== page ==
Addiction as a Disease of the Family System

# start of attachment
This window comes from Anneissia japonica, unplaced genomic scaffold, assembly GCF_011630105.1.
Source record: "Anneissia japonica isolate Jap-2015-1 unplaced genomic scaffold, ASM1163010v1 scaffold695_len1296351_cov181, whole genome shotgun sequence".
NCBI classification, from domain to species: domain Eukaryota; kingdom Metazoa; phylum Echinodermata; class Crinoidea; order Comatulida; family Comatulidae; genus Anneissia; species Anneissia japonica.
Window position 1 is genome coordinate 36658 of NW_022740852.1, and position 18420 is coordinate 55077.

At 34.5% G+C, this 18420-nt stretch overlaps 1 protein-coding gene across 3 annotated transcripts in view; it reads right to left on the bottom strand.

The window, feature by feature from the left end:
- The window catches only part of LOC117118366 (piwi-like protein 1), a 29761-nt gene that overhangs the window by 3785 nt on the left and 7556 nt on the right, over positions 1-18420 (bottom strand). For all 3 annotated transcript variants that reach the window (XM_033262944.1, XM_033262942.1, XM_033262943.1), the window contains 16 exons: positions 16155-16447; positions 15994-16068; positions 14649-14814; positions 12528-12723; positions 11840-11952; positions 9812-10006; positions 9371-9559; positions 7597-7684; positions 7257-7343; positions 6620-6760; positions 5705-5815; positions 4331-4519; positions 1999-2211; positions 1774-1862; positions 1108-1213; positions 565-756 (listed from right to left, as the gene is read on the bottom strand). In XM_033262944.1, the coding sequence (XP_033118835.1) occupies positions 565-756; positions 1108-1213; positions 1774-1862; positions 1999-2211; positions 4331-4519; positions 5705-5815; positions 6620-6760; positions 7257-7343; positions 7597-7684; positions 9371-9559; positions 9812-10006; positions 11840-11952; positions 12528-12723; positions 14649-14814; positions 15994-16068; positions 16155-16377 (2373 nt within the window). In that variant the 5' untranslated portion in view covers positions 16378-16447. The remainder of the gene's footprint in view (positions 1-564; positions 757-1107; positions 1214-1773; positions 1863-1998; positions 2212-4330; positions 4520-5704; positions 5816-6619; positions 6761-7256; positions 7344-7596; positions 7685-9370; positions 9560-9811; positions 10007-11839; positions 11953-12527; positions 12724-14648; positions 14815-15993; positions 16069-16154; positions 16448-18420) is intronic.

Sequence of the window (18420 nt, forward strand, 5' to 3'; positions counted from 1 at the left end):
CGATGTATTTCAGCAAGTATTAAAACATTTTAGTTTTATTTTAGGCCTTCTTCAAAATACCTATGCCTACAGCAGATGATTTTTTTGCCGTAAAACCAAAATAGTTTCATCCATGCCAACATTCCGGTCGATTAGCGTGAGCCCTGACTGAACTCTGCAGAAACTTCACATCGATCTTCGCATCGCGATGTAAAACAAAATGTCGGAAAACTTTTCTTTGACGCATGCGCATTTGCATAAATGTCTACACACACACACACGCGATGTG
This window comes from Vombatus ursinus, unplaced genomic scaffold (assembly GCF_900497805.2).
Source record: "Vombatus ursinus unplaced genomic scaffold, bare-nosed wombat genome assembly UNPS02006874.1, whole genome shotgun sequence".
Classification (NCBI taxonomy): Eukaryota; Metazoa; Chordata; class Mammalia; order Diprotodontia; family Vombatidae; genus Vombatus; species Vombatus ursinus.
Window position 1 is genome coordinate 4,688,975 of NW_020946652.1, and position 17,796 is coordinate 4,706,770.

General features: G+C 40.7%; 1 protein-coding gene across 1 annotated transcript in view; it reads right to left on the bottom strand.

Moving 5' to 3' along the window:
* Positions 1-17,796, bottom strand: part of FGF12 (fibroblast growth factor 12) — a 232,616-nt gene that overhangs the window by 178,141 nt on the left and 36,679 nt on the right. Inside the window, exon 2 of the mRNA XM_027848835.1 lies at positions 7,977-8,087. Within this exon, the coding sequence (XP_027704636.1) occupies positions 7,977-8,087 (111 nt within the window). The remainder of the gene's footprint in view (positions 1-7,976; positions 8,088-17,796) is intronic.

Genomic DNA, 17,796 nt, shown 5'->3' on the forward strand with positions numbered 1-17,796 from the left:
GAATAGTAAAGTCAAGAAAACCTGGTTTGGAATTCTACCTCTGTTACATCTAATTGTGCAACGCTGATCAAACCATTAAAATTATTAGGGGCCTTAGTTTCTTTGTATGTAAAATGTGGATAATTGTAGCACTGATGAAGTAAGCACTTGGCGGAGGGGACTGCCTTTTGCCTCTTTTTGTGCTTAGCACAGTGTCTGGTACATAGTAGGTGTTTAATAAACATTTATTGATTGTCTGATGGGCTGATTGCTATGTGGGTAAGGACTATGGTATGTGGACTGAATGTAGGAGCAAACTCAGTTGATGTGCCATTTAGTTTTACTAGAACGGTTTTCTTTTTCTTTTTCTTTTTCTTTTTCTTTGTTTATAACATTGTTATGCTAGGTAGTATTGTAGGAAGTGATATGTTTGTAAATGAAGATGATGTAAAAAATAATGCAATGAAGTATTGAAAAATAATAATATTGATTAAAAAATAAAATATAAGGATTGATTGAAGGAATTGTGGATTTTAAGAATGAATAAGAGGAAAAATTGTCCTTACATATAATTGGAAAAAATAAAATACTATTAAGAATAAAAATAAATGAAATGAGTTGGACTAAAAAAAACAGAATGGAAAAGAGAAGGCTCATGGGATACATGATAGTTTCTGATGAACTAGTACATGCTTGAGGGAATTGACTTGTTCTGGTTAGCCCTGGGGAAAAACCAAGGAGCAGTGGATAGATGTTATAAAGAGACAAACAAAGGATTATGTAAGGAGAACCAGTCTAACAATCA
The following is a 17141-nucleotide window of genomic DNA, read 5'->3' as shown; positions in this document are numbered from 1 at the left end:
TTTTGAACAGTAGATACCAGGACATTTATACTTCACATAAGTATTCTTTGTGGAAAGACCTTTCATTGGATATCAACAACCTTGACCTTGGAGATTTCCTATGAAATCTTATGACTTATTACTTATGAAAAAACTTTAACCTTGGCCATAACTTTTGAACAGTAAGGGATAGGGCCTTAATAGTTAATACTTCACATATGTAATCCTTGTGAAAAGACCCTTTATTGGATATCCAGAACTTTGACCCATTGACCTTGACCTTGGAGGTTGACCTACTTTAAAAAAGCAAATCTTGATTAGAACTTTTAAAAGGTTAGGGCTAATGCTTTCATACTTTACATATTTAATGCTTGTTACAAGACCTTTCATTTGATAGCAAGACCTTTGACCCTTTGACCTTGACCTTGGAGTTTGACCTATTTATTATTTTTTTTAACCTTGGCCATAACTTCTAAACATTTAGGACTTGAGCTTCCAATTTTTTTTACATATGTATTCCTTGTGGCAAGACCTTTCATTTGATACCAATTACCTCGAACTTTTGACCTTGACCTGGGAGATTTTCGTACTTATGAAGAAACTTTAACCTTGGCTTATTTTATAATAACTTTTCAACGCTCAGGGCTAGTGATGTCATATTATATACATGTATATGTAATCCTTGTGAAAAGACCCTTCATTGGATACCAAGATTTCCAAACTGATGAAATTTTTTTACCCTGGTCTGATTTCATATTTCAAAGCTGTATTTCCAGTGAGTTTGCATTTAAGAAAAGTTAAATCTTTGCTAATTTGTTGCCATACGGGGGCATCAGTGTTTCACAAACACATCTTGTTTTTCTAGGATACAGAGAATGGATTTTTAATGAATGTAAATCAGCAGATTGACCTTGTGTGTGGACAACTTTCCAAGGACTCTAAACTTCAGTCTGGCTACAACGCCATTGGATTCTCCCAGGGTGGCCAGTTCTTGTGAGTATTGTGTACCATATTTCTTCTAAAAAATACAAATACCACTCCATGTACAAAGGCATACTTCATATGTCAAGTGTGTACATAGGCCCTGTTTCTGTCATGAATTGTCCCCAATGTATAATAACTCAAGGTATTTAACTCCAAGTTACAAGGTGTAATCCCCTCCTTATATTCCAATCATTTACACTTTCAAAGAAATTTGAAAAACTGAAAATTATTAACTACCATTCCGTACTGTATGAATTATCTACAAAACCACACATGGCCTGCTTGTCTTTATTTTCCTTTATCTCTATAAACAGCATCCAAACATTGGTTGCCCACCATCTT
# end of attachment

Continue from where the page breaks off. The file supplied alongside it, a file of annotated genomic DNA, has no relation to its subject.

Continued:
Addiction is a family disease. “The havoc active addiction creates in families and relationships stresses everyone in these ‘systems’—parents, children, siblings, spouses, partners, close friends, etc.,” wrote Dan Mager, MSW, on Psychology Today in 2016. “Active addiction destabilizes the home environment, disrupts family life and muddling relationships, and often compromises finances, as well as mental, emotional, and physical health. Without assistance and unless family members and significant others learn and practice how to do things differently, these effects can be chronic and long-term.” Many people with addiction and their loved ones are more than prepared to do things differently. They just don’t know how. “Most people enter recovery for substance abuse problems hoping not just for improvement in their addiction but also for improvement in their relationships,” wrote Kelly Green in her 2021 book Relationships in Recovery. “That’s because the majority who seek treatment report having interpersonal problems and relationship distress, in many cases, substance abuse has both caused relationship problems and become a way of trying to cope with them.” “Treating families in crisis is one of the strengths of the Valiant Living program,” says executive director Michael Simms, LCSW, LAC, CIFST, ADS, CSAT Candidate. “That’s where we really shine. We exist to provide a holistic therapeutic experience to treat the entire family system.” Valiant Living’s therapists frequently utilize Internal Family Systems (IFS) therapy, a transformative, evidence-based model of psychotherapy, based on the idea that the mind is naturally multiple. Developed by Richard Schwartz, IFS combines systems thinking with the view that the mind is made up of relatively discrete subpersonalities or “parts”, each with its own unique viewpoint and qualities. In family systems, these parts of the mind correspond to people in the family. “Like individuals, families also accrue burdens from direct experience,” Dr. Schwartz and co-author Martha Sweezy wrote in Internal Family Systems Therapy. Family members “divide into the same roles” of exile (chronically wounded inner child), manager (protector who tends to be a critic), and firefighter (protector who tries to deal with emergencies) and “get bound to these roles by the same kind of restraints and burdens that keep parts in their roles.” Central to the IFS concept is the “Self,” the seat of consciousness at the core. “From birth this Self has all the necessary qualities of good leadership, including compassion, perspective, curiosity, acceptance, and confidence,” wrote Schwartz. In his latest book, No Bad Parts, he explained that “the Self is just beneath the surface of our protective parts, such that when they open space for it, it comes forward spontaneously, often quite suddenly, and universally.” The goal, Dr. Schwartz wrote in Internal Family Systems Therapy. Family is “to access the Self and release parts (in individuals) and people (in families) who have gotten stuck in extreme roles.” In individuals and family systems, four mutually influential dimensions of functioning are relevant in IFS: they are development, leadership, balance, and harmony. “For our purposes, development in a family refers to its growth and evolution within a historical context. Leadership refers to a role of responsibility for the system and its members which is allocated to the person or people presumed most capable of being responsible. Balance in a family or any other system refers to the mutual delineation of boundaries and the equitable distribution or resources, responsibilities, and influence within the system; harmony refers to certain relational qualities of the system, including those that are often used to describe families that function well: cohesion, flexibility, effective communication, care, support, cooperation, and low conflict. Balance leads to harmony, and harmony promotes balance.” These dimensions of functioning can be severely disrupted by trauma: “Trauma imposes two overarching constraints on a system’s development,” wrote Schwartz and Sweezy. “The first involves vulnerable parts of the system becoming frozen in a state of terror or shamefulness, often in the time of the trauma. The second involves leadership. Parents can abdicate their role, discredit their ability to lead, and forfeit their influence by being impulsive (e.g. violent), compulsive (e.g. substance dependence), biased (e.g. favoring one child over another), or overly passive (e.g. depression).” The IFS therapist operates as a “hope merchant” in order to restore harmony and balance in the family. It starts with introducing clients to the “parts” language of the therapy model. “Once we have introduced parts language, many family members quickly adopt this way of talking about their feelings and thoughts,” wrote Schwartz and Sweezy. “The language of parts does not ask family members to ignore or reframe whatever they have done to hurt one another, which could minimize the hurt or promote premature forgiveness. Rather, it guides the family to see hurtful behavior as the act of a protective (often young) part, and to trust that all members of the family are much more than a single part. Simply by using parts language, the therapist helps all of them to see one another—and themselves—differently. Talking about parts is as powerful for families as it is for individuals.” Valiant Living founder Michael Dinneen previously worked with a variety of programs addressing substance misuse and intimacy disorders, but each focused primarily on the individual as the client, often missing the broader context of the family system in which they lived. Valiant Living treats the entire family system holistically to achieve better outcomes for everybody. Our treatment team helps male professionals understand and harmonize their minds and, thus, helps them and their family system heal. We know that such clients need to balance a deep search for recovery with a work-life that demands attention. Our Professionals Program is designed to do just that, with a number of therapeutic options for men with challenging careers and a busy lifestyle. If you or a loved one has turned to drugs or alcohol to keep up at work and manage a high degree of daily stress, don’t hesitate to reach out for help by calling us today at 303-952-5035.